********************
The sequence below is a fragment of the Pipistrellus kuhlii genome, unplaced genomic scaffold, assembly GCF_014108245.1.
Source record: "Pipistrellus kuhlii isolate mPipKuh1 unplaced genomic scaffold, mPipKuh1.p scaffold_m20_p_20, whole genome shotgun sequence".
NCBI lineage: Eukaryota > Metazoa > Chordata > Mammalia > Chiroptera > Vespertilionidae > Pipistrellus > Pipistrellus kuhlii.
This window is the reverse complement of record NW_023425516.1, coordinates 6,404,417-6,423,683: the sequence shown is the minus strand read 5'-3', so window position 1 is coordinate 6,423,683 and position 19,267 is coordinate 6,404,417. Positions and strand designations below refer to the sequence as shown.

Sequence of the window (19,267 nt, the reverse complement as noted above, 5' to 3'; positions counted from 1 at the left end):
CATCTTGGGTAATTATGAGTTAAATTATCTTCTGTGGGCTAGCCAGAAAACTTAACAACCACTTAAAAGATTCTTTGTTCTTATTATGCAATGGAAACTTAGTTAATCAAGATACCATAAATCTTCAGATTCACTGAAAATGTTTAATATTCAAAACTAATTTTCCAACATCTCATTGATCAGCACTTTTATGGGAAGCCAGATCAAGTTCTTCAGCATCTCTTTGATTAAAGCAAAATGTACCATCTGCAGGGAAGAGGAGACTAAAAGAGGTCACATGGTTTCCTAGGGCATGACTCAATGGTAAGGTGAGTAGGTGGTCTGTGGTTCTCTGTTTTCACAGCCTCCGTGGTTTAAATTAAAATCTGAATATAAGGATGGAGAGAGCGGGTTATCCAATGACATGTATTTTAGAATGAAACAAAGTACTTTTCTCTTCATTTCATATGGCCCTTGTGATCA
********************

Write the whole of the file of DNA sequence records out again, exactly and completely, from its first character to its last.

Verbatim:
The sequence below is a fragment of the Pipistrellus kuhlii genome, unplaced genomic scaffold, assembly GCF_014108245.1.
Source record: "Pipistrellus kuhlii isolate mPipKuh1 unplaced genomic scaffold, mPipKuh1.p scaffold_m20_p_20, whole genome shotgun sequence".
NCBI lineage: Eukaryota > Metazoa > Chordata > Mammalia > Chiroptera > Vespertilionidae > Pipistrellus > Pipistrellus kuhlii.
This window is the reverse complement of record NW_023425516.1, coordinates 6,404,417-6,423,683: the sequence shown is the minus strand read 5'-3', so window position 1 is coordinate 6,423,683 and position 19,267 is coordinate 6,404,417. Positions and strand designations below refer to the sequence as shown.

Sequence of the window (19,267 nt, the reverse complement as noted above, 5' to 3'; positions counted from 1 at the left end):
CATCTTGGGTAATTATGAGTTAAATTATCTTCTGTGGGCTAGCCAGAAAACTTAACAACCACTTAAAAGATTCTTTGTTCTTATTATGCAATGGAAACTTAGTTAATCAAGATACCATAAATCTTCAGATTCACTGAAAATGTTTAATATTCAAAACTAATTTTCCAACATCTCATTGATCAGCACTTTTATGGGAAGCCAGATCAAGTTCTTCAGCATCTCTTTGATTAAAGCAAAATGTACCATCTGCAGGGAAGAGGAGACTAAAAGAGGTCACATGGTTTCCTAGGGCATGACTCAATGGTAAGGTGAGTAGGTGGTCTGTGGTTCTCTGTTTTCACAGCCTCCGTGGTTTAAATTAAAATCTGAATATAAGGATGGAGAGAGCGGGTTATCCAATGACATGTATTTTAGAATGAAACAAAGTACTTTTCTCTTCATTTCATATGGCCCTTGTGATCA